Submission ID 90513

Poster Code HR-P-25
Title of Abstract Low-value prescriptions for injury hospitalisations: a cohort study
Abstract Submission Background Low-value practices are tests and treatments that are not supported by evidence, and which may expose patients to unnecessary risk. They mobilize up to 30% of health resources. Reducing the use of these practices is seen as the most promising way to rationalize limited resources while improving patient outcomes. Timely actions, multiple prescribers, medications requiring special precautions, frequent multi-organ failures, are all reasons why trauma is a fertile ground for low-value prescriptions. Recent studies have identified multiple low value prescriptions in the context of acute trauma care. However, information on the incidence of these prescriptions and the impact on patient outcomes and resource use is scarce, mainly because of difficulties obtaining data on the intra-hospital use of drugs. We aimed to evaluate the adherence to clinical practice guidelines recommendations in a level I trauma center. Methods We identified low-value prescriptions from internationally recognized clinical practice guidelines and an expert consensus study. We conducted a retrospective cohort study among adults hospitalised for injury between April 2017 and March 2020. We developed algorithms to identify low-value prescriptions iteratively with content experts. To evaluate the adherence to recommendations, we then calculated incidences using data on clinical diagnoses and outcomes from the Quebec trauma registry and data on intra-hospital drug prescriptions from a hospital information system. Results We developed algorithms for 10 low-value prescriptions. Drugs included corticosteroids, antiseizures and analgesics. 5716 patients were included of which 735 had traumatic brain injuries and 173 had spinal cord injuries. Incidences of low-value prescriptions ranged from 0% to 25%. Conclusions We observed high variation in adherence to clinical practice guidelines recommendations. While some recommendations seem to be well implemented, others represent opportunities to improve the quality of care. Hereafter, we will evaluate the impact of these low-value prescriptions on patient outcomes and resource use.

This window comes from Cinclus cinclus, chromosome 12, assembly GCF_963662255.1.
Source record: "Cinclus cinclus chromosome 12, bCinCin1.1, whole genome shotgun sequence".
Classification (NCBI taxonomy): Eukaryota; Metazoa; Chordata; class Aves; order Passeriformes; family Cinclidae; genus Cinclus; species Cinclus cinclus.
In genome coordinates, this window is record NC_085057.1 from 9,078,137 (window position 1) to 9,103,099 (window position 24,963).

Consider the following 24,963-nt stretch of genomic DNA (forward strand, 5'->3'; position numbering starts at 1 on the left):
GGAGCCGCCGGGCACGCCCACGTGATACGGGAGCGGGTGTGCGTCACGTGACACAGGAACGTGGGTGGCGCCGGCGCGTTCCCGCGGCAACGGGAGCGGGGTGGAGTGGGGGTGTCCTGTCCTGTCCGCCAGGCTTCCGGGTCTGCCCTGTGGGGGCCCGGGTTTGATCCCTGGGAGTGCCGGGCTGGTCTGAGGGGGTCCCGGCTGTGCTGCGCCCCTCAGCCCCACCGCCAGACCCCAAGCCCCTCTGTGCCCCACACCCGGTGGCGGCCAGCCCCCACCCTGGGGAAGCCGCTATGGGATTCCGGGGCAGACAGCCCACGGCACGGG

Please indicate who nominated you Sylvain Bourgoin, Faculty of Medicine, Laval University
What Canadian Institutes of Health Research (CIHR) institute is your research most closely aligned? Health Services and Policy Research
Population and Public Health
What Canadian Institutes of Health Research (CIHR) pillar of health research does your research fall under? Health systems services
PDF of abstract Duval_Abstract.pdf
2023-01-13 at 14:49:59
Presenter and Author(s) Cécile Duval
Caroline Sirois
Mélanie Bérubé
François Lauzier
Lynne Moore

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